Esthetics and Biomechanics in Orthodontics
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Esthetics and Biomechanics in Orthodontics

Ravindra Nanda

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eBook - ePub

Esthetics and Biomechanics in Orthodontics

Ravindra Nanda

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About This Book

Esthetics and Biomechanics in Orthodontics, 2nd Edition provides everything you need to know to successfully apply biomechanics in clinical orthodontics. This edition features new content in the areas of tooth movement, treating Class III malocclusions, skeletal anchorage, Surgery First treatment plans, and space closure. In addition to comprehensive guidance on basic biomechanic principles, this state-of-the-art reference also shows how all techniques can apply biomechanical principles to improve the force delivery, understand and prevent side effects, and achieve predictable results.

  • Highly regarded lead author, Dr. Ravindra Nanda, is a widely known and respected educator in the field of orthodontics.
  • Comprehensive coverage of diagnosis, treatment planning, and esthetics in tooth display provides a solid foundation in orthodontia and biomechanic problem solving.
  • Case reports include high-quality photographs, radiographs, and illustrations to better show biomechanical principles.
  • Radiographs and line drawings accompany clinical photographs to help illustrate the various stages of treatment.
  • NEW! Content on the fundamentals that guide orthodontic tooth movement offers a clear understanding of how orthodontic appliances work and their role in designing treatment methodologies.
  • NEW! Content on procedures and indications for optimal space closure helps you define priorities in treatment planning and understand all the treatment alternatives.
  • NEW! Detailed information on biomechanics-based management of impacted canines provides treatment planning strategies and biomechanic techniques to achieve desired results without increasing treatment time.
  • NEW! Coverage on modalities for the treatment of Class III malocclusions offers insight into new treatment protocols — such as corticotomy-assisted facemask therapy and corticotomy-assisted maxillary protraction — that are available to effectively treat these occurrences.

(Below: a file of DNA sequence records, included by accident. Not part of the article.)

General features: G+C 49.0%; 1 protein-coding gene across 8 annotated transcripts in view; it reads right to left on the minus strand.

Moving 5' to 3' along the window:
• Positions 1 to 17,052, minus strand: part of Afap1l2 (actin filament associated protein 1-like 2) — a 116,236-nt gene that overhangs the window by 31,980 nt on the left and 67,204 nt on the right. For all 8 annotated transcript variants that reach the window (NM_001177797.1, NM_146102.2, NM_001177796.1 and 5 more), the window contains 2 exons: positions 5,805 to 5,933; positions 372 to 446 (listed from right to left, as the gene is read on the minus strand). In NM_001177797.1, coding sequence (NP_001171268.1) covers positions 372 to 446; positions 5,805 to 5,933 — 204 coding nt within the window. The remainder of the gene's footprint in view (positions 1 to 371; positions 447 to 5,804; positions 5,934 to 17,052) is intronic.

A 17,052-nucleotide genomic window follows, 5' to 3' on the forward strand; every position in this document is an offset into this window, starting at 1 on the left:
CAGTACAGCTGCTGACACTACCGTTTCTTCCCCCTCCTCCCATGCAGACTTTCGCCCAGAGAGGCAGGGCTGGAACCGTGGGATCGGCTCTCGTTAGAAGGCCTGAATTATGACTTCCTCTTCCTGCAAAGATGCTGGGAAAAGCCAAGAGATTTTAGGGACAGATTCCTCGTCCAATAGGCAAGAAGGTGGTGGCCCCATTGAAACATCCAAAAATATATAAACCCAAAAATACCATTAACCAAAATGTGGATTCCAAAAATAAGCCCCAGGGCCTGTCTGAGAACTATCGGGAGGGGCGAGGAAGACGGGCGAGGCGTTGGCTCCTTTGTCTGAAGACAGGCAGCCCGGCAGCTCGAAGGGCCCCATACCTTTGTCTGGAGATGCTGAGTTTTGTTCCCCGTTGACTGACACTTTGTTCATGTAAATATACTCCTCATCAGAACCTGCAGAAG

• NEW! Detailed information on the different forms of skeletal anchorage (including mini-implant technology) shows how certain challenges associated with types of tooth movement can now be overcome by applying sound biomechanical principles to skeletal anchorage.
  • NEW! In-depth coverage of the Surgery First (SF) treatment plan offers step-by-step examples to help explain the technique of Sendai SF and its benefits

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Information

Publisher
Saunders
Year
2012
ISBN
9781455750894
Edition
2
Subtopic
Orthodontics
Part 1
Diagnosis and Esthetic Concepts
Outline
Chapter 1 Individualized Orthodontic Diagnosis
Chapter 2 Individualized Orthodontic Treatment Planning
Chapter 3 Esthetics in Tooth Display and Smile Design
Chapter 1

Individualized Orthodontic Diagnosis

Flavio Andres Uribe, Taranpreet K. Chandhoke, Ravindra Nanda
The term diagnosis is defined as the identification of a disease by careful investigation of its symptoms and history.1 While not a true disease per se, malocclusions are the “disease” processes of orthodontics and the central focus of orthodontic diagnoses. Malocclusions can have esthetic and functional implications, and an accurate diagnosis is required to best understand their etiology and the treatment options for managing the abnormality. From an esthetic standpoint, there are psychological implications associated with malocclusions related to social acceptance and success.2 From a functional standpoint, mastication, speech, and protection of the structures in the entire stomatognathic system can contribute to or be the result of the malocclusion that is present.
To define the abnormal or pathological characteristics of the malocclusion, there needs to be an appreciation of what is defined as “normal.” This is a particular challenge because what is considered normal falls within a wide range. Variability is found throughout nature, so defining the limits of the normal range can be difficult. While esthetic perceptions vary through history and among individuals, races, and cultures, ideal occlusion and its functional implications are characterized by strict morphological features. Thus the definition of a normal occlusion involves both objective and subjective components.